American humourist, author, essayist and comedian David Sedaris is probably best known to Radio 4 listeners for a series of broadcasts of material taken from his books, which have sold in their millions. To the rest of the population he is less well known.

Words that orbit his world include sardonic, witty, quirky, pre-eminent, storyteller, self-deprecating, observant and satire – and given that real satire is such a scarce commodity on our stages these days it would seem churlish not to see him in action.

The New Yorker, who now lives in West Sussex, is also known as ‘Pig Pen’ because he dons a headlamp and has a proclivity for litter picking around the lanes near his home, and even had a council waste vehicle named after him.

But the clincher was his book titles. Anyone who would dare to go with ‘Let’s Explore Diabetes With Owls’ is an instant winner in my, er, book. Further investigation reveals ‘Dress Your Family In Corduroy and Denim’, ‘When You Are Engulfed In Flames’ and ‘Squirrel Seeks Chipmunk: A Modest Bestiary’.

So, what’s not to like?

However, the true test for multi-Grammy nominated, Sedaris was whether he could make a notoriously difficult-to-please Dorset audience crack a smile.

He ambled on stage, slightly late, the bar had been busy – the concert hall was nearly full – a slight man wearing an oversized jacket in a wide stripe of pastel blue, with matching long, baggy shorts. Not necessarily haute couture.

He stood behind a lectern, angled slightly to the left, the only prop being a bottle of water; the rest of the stage hidden behind a black curtain as if this were the Royal Variety Show and it was being prepared for circus acts or a middling pop group favoured by the royals.

He spoke, a high-pitched, soft voice, definitely New York, rather like Woody Allen, who he also somewhat resembled. The audience hushed, intent on catching every word as he proceeded to read from his books.

His wide-ranging essays, sharply-observed tales of everyday life in which every incident, accident, hint or allegation (to misquote another New Yorker) is a rich seam of material to be mined continuously.

He spoke of his sister Amy, the actress and co-judge with him once of Ru Paul’s Drag Race (not the kind with cars and parachutes, he hastened to add), his partner Hugh Hamrick, his steadying rock, it would appear, with whom he lives near Horsham, and his late father, the hateful Lou who died last year aged 98.

Things happen to Sedaris, things that may not happen to you or me. Does he naturally attract trouble, strife and weirdness, does he go looking for it or is it simply his skill to turn the most mundane happening into a grand occasion?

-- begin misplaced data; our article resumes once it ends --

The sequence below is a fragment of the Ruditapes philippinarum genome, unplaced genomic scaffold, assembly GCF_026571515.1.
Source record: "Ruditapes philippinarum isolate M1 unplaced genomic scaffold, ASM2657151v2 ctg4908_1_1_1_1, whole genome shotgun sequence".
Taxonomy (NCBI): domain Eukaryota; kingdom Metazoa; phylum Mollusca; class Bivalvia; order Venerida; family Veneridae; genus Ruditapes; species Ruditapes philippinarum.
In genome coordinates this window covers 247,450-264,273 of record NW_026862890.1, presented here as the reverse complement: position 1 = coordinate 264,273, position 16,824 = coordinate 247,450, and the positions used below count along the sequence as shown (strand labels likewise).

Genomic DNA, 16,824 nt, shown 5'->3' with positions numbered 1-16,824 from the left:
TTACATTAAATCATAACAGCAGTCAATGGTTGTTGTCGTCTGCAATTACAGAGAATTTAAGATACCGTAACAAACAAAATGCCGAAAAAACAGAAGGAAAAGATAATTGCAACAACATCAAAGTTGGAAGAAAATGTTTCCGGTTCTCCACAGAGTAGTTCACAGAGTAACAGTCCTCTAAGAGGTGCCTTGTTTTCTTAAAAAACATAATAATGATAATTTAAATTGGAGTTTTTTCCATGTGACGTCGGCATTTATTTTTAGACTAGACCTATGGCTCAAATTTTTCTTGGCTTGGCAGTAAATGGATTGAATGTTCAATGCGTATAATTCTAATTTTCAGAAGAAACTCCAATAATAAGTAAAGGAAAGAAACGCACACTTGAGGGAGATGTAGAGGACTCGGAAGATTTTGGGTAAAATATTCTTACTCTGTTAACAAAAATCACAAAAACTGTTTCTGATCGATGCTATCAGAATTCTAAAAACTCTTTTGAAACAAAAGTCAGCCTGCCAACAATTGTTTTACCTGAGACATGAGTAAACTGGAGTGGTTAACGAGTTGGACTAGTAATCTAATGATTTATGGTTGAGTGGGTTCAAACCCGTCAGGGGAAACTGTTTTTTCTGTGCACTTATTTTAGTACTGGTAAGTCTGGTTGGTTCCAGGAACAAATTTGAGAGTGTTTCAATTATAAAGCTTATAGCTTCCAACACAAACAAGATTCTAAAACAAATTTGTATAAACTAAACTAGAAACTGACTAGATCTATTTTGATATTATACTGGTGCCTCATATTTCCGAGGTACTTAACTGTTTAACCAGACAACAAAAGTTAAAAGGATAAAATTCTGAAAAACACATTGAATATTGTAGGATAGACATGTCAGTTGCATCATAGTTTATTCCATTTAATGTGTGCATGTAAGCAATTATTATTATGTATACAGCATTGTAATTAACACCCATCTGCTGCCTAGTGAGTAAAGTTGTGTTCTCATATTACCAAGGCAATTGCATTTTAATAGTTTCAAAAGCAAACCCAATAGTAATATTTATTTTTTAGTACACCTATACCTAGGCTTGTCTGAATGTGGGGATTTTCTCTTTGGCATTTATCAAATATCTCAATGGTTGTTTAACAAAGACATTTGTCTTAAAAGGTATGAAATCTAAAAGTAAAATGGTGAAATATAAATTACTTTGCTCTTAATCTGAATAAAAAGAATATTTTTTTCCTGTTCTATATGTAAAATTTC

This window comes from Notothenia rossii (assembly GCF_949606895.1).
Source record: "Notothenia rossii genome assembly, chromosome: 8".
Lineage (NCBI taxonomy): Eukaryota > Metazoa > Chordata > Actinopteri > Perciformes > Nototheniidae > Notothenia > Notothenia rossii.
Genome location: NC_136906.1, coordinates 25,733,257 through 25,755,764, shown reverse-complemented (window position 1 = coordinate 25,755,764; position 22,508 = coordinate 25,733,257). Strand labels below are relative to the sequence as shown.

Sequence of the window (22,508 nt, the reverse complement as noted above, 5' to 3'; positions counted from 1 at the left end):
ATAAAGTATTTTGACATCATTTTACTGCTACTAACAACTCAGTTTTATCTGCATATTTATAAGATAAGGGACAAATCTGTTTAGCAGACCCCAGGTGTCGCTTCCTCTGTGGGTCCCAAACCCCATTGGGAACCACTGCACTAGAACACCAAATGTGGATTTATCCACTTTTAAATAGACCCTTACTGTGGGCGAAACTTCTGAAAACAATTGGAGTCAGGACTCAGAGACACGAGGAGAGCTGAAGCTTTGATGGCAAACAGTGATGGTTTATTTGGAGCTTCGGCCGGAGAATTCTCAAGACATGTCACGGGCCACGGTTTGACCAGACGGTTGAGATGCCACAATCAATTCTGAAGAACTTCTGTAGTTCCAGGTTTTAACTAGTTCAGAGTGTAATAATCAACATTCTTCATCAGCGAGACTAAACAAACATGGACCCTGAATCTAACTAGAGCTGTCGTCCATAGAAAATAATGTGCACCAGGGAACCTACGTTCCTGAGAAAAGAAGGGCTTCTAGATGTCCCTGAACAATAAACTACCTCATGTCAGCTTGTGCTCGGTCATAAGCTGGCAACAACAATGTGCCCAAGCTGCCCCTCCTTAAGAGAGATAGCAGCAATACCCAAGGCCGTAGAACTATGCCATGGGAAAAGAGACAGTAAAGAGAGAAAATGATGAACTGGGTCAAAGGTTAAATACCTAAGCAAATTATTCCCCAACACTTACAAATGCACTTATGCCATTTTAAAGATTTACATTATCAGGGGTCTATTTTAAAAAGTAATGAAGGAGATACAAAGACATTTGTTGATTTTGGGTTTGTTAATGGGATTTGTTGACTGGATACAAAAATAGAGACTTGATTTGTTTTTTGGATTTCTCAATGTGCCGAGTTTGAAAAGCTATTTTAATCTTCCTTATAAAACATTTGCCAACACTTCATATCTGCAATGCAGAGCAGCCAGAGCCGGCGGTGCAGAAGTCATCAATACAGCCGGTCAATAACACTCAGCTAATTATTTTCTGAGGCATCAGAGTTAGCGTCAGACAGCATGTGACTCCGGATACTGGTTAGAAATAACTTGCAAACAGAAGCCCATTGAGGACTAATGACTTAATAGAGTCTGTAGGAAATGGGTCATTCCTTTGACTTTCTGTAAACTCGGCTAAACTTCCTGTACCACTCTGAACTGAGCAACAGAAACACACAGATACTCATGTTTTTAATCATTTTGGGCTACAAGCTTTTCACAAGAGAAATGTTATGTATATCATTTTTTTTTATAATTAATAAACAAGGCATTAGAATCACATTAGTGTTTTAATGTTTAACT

He spoke about never looking in to his mouth because of his summer teeth (some are here, some are there), his awkward, possibly creepy offer to pay for dental work for the poorly-gnashered ‘clerk’ at a charity shop (because he could and it was a good deed) and spending $14,000 on braces and implants for himself, only for Hugh to say he preferred him before he had the work done.

Sedaris spoke about a near-mugging incident while he was out walking at 2am in New York during lockdown which turned into an altercation with a woman in the lobby of an apartment block in which neither lived. It was funny, believe me, but unrepeatable.

He told a tale of being upgraded to the presidential suite at a hotel and nearly being taken for $80 for ‘car repairs’ by a stranger in a lift. He spoke of race, covid, gayness, Trump (of course) expensive underwear and much more before coming up with a series of one-line anecdotes from his latest diary – the botoxed woman who remained expressionless in the dock when the verdict was read out – and a joke about a boy and a train set, which is possible the funniest I’ve heard in a long while. Again, not repeatable.

Sedaris, set to record another Radio 4 series next January, became noticeably ruder and funnier as the short and sweet sub 90-minute performance (lecture?) went on. The audience lapped it up. The only time he faltered was during the Q&A at the end, which caused him to think on the spot rather than rely on the written word.

You might say it’s money for old rope to simply turn up, read from your book and expect people to pay £30 for the pleasure. But you have to have painstakingly created that old rope in the first place and that’s where Sedaris, rather like Bill Bryson, is a master. The only British equivalent is maybe Craig Brown, and I haven’t seen him on tour recently. We just don’t really ‘do’ essayists.

It’s also a chance for uber-fans, of which there were a few, to get up close and personal after the show. The book signing area was done up like a Disneyland queue to cope with demand and he was there to do his duty seconds after he left the stage.